Tuesday, September 3, 2013

We are not moving forward but 2000 years backwards



I recently finished reading a novel in which the hero teacher was fired by the headmistress because he wouldn't stick to the curriculum guidelines set by the education department, but deviated from the plan for individual students based on their interests and ability levels. This was deemed unacceptable, even though his classes of former rebels always produced fantastic results. Bureaucracy gone mad.

Crazy bureaucratic policies aren't limited to work of fiction. They crop up in life every day. Centrelink hires a staff member especially to tell people in the queue that they only take queries by telephone nowadays. You have to wait on hold for 45 minutes to have your small question answered in a few seconds. Crazy. A little child dies of anaphylactic shock because the staff can't find his epipen, although the identical epipen of another student with a similar allergy is on hand. But they aren't authorised to use that one. Not just crazy but needlessly horrible and tragic. People every day are accused of racism, sexism and all sorts of motives far from their hearts when they make innocent comments or social gaffes. Come on, people, show a little grace. At the TAFE campus my husband attended, a couple of young guys were summarily expelled simply for wolf-whistling at a girl. Boys used to do far worse than that to me in the 80s, without even getting a reprimand. Where do you draw the line? Or isn't there a line to draw anymore, because it would be lost in the ridiculously stringent lines bureaucracy are drawing themselves?

I'd be scared to venture out in the corporate world or workplace because there are so many rules to keep track of, such a lot of politically correct nuances I'd be nervous to accidentally break. It's beginning to remind me very much of a system that was set up in Israel around 2000+ years ago. We give derogative laughs when we hear some of their extremes, but aren't we heading in a scarily similar direction in the 21st century? Theirs was called Phariseeism.

I guess you might say the biggest difference, is that their system was based on religion while ours isn't, but hold on, doesn't ours infiltrate the whole of society, including the sacred Christian sanctuaries you might think shouldn't be touched? Yep, sadly, crazy bureaucracy is seeping into Christian places too, necessarily they say.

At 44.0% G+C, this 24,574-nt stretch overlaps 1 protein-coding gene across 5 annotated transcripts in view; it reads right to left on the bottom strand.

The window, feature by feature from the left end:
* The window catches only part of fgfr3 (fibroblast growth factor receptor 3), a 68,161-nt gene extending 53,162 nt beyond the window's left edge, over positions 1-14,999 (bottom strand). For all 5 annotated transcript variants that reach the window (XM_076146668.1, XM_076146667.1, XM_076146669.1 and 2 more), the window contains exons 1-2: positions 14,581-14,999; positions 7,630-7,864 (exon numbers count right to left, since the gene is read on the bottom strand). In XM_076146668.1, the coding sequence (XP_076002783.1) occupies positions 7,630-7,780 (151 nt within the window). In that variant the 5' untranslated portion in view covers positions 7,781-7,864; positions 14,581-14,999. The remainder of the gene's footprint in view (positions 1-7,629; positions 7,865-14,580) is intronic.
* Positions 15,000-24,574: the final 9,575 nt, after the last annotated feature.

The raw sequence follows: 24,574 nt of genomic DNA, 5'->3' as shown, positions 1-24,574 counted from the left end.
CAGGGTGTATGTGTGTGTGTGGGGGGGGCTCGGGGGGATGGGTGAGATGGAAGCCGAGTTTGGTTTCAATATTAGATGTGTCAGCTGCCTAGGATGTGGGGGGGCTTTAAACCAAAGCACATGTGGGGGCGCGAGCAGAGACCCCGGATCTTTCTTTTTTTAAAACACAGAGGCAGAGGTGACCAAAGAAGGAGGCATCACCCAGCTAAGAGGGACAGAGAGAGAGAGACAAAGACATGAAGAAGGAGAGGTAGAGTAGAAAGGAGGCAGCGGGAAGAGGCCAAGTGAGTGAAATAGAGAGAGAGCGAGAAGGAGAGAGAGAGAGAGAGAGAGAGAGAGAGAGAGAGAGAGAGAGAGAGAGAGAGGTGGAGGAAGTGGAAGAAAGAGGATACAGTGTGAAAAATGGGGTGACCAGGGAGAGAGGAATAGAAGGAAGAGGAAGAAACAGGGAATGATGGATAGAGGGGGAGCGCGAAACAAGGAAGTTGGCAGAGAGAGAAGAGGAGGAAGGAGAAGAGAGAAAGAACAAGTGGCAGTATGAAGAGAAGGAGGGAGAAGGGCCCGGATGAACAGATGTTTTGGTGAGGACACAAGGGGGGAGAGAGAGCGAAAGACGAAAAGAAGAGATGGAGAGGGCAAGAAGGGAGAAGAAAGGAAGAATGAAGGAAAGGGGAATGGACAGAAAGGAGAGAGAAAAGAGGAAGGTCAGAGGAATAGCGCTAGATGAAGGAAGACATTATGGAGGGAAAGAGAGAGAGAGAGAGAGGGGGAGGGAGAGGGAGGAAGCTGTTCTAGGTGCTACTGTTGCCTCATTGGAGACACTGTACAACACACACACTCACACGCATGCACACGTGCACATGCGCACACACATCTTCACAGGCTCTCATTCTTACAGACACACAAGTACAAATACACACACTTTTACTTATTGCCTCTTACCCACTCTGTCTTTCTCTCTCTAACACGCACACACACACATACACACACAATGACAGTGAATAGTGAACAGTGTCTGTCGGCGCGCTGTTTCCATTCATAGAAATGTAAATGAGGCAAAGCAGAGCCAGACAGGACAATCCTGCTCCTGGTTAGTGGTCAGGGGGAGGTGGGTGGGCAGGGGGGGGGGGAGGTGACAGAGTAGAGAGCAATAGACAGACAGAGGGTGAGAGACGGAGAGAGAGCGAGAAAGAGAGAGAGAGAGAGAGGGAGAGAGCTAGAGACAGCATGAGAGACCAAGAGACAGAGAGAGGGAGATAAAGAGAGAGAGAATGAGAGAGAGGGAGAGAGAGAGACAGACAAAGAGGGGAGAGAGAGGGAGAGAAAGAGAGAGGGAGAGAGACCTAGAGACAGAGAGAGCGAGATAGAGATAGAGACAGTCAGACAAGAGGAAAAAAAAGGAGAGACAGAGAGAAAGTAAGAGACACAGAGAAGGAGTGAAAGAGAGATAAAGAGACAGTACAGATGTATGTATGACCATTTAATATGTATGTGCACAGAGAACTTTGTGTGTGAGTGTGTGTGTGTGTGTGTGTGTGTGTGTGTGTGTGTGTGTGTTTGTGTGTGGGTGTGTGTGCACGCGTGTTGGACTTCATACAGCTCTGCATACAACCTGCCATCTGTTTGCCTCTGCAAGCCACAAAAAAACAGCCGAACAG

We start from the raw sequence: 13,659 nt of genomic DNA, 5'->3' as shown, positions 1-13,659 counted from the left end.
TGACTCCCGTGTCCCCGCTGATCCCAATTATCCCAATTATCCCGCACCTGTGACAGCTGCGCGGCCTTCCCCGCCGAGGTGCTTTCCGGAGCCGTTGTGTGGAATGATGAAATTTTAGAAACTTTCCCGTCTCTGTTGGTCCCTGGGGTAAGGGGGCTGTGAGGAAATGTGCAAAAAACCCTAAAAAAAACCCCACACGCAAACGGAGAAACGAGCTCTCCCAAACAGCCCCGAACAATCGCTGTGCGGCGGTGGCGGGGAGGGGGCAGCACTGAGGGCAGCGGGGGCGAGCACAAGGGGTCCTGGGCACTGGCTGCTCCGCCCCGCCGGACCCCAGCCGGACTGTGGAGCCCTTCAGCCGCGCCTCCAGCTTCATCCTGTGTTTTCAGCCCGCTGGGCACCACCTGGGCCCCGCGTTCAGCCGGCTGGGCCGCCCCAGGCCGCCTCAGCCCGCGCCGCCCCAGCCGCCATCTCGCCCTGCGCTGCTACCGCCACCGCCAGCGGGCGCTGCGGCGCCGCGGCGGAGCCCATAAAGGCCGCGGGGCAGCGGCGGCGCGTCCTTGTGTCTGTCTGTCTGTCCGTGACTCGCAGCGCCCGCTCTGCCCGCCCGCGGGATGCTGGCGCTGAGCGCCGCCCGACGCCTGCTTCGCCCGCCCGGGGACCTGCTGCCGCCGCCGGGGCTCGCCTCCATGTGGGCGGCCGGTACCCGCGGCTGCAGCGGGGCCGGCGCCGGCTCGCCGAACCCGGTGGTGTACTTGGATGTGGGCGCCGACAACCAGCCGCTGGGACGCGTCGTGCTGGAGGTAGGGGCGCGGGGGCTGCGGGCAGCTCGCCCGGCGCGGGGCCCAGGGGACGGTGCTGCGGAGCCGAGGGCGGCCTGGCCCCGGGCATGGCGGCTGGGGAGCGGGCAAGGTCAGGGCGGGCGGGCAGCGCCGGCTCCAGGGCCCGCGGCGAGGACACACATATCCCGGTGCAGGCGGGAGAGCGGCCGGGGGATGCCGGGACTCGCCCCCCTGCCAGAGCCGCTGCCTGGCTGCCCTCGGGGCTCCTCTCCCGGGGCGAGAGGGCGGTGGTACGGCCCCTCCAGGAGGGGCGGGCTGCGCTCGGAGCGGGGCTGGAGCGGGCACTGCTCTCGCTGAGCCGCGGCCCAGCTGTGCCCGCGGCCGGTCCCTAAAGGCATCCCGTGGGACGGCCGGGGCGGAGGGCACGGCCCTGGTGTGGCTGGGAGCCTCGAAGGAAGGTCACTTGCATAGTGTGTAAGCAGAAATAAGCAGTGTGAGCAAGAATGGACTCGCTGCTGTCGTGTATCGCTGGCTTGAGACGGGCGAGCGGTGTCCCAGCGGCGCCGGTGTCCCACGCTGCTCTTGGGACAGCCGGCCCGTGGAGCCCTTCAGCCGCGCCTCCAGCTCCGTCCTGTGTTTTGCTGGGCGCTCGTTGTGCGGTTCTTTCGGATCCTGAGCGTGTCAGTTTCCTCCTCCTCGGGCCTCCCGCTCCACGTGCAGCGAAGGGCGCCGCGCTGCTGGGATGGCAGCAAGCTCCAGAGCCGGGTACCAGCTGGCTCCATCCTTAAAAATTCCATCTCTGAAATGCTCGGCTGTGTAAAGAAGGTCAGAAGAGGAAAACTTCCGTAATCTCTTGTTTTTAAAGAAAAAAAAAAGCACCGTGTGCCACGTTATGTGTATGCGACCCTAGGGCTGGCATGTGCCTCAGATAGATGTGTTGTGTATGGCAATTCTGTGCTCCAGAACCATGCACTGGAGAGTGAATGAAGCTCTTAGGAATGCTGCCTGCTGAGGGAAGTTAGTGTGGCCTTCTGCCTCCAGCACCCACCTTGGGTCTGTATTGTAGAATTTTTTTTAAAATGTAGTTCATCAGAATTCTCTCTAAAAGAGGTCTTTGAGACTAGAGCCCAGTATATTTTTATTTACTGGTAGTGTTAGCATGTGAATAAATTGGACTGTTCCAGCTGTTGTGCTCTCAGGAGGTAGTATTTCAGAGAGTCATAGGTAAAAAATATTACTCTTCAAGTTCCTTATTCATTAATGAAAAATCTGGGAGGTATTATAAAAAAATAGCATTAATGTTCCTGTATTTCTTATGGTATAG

Several years ago, I attended BSF (Bible Study Fellowship) down in the city with my mother and Primary School aged children. I'd been happy with my class at Stirling closer to home but ventured down from the Hills because I heard they had an excellent children's program at Norwood.

One evening, we navigated the traffic well and arrived about twenty minutes early. My 6-year-old saw some of her friends already in their little classroom, playing games of hang man on the blackboard and jigsaw puzzles on the floor. They were the children of the teachers and discussion group leaders, who had to be there early each week. Being as enthusiastic and friendly as she still is, Emma ran in to join them, and the other children were pleased to see her.

One of the regular teachers, who was supervising this free time, came and tapped my shoulder. "You'll have to take her out. Only the children of leaders are allowed in here before starting time." I'd put it to you that this example of protocol gone rampant is not an example of Christian love. Having to fetch Emma out of there because she wasn't allowed to play with her friends for another 10 minutes might not seem a big deal to some, but being a sensitive soul, it stung and hurt me enough to have to blink back my tears. Especially when she was confused and miserable about having to sit, twiddling her thumbs instead of joining her friends.

Interestingly, our time with that particular BSF group ended due to another bureaucratic reason. I got a phone call from the lady in charge, telling me that because my older child, Logan, has a peanut allergy, they no longer had a place for him. "We don't have a proper procedure set up for that sort of emergency."